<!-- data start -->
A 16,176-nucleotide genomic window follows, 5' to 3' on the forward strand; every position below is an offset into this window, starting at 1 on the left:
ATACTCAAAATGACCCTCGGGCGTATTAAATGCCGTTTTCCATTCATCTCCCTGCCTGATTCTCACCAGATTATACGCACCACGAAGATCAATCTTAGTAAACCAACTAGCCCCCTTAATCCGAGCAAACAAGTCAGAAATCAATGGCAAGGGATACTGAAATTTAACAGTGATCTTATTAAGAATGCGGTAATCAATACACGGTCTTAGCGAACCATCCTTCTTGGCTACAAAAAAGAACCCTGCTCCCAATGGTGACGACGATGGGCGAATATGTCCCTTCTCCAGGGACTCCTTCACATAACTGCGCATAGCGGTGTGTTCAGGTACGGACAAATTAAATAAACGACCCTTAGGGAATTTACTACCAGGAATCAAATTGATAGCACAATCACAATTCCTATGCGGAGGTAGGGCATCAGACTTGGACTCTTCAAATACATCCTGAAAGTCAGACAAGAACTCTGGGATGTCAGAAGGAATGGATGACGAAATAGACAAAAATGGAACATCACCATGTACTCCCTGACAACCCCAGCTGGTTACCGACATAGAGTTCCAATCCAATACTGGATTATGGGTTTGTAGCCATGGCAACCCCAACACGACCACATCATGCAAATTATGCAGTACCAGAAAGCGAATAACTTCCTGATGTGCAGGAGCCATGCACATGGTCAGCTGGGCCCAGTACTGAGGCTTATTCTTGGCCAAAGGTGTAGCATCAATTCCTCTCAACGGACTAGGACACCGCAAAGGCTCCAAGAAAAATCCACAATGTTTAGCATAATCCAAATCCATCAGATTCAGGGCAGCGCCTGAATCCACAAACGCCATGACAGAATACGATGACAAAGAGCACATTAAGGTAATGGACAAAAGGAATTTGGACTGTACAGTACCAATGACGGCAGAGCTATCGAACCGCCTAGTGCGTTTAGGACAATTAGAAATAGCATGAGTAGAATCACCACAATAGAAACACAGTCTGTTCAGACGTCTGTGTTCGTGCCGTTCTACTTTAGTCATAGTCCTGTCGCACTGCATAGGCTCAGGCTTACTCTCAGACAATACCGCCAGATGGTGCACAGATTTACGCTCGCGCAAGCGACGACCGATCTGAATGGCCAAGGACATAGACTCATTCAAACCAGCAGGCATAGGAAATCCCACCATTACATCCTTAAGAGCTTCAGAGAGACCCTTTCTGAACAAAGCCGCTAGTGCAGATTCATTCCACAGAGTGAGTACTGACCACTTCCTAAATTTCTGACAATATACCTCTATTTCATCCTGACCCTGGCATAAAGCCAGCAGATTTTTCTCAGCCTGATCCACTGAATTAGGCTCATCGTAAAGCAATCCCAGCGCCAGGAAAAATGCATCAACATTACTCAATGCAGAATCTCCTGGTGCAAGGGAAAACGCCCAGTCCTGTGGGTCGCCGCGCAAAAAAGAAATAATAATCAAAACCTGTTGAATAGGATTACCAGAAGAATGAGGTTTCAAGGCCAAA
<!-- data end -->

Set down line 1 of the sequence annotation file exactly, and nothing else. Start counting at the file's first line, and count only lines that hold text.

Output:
A 16,176-nucleotide genomic window follows, 5' to 3' on the forward strand; every position below is an offset into this window, starting at 1 on the left: